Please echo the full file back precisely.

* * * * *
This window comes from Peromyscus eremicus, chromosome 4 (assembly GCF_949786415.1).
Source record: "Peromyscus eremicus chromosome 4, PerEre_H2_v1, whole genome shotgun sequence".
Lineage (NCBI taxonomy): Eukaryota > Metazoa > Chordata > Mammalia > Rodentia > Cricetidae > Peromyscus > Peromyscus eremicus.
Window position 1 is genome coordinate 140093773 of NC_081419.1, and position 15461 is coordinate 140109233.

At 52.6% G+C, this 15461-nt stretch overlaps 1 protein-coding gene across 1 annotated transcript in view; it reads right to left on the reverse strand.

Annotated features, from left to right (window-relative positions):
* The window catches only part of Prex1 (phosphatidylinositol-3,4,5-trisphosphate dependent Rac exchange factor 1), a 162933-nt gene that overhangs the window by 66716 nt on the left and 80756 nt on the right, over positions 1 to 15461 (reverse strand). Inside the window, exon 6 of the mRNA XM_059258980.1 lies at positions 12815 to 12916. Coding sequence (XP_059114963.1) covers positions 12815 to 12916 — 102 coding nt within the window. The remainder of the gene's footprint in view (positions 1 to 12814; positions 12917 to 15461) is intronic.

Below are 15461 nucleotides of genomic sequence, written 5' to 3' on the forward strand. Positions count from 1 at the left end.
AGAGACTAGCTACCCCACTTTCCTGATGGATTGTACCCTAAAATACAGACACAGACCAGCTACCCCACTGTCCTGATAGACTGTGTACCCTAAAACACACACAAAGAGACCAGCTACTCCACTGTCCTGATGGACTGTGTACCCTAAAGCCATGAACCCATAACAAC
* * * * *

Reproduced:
This window comes from Peromyscus eremicus, chromosome 4 (assembly GCF_949786415.1).
Source record: "Peromyscus eremicus chromosome 4, PerEre_H2_v1, whole genome shotgun sequence".
Lineage (NCBI taxonomy): Eukaryota > Metazoa > Chordata > Mammalia > Rodentia > Cricetidae > Peromyscus > Peromyscus eremicus.
Window position 1 is genome coordinate 140093773 of NC_081419.1, and position 15461 is coordinate 140109233.

At 52.6% G+C, this 15461-nt stretch overlaps 1 protein-coding gene across 1 annotated transcript in view; it reads right to left on the reverse strand.

Annotated features, from left to right (window-relative positions):
* The window catches only part of Prex1 (phosphatidylinositol-3,4,5-trisphosphate dependent Rac exchange factor 1), a 162933-nt gene that overhangs the window by 66716 nt on the left and 80756 nt on the right, over positions 1 to 15461 (reverse strand). Inside the window, exon 6 of the mRNA XM_059258980.1 lies at positions 12815 to 12916. Coding sequence (XP_059114963.1) covers positions 12815 to 12916 — 102 coding nt within the window. The remainder of the gene's footprint in view (positions 1 to 12814; positions 12917 to 15461) is intronic.

Below are 15461 nucleotides of genomic sequence, written 5' to 3' on the forward strand. Positions count from 1 at the left end.
AGAGACTAGCTACCCCACTTTCCTGATGGATTGTACCCTAAAATACAGACACAGACCAGCTACCCCACTGTCCTGATAGACTGTGTACCCTAAAACACACACAAAGAGACCAGCTACTCCACTGTCCTGATGGACTGTGTACCCTAAAGCCATGAACCCATAACAAC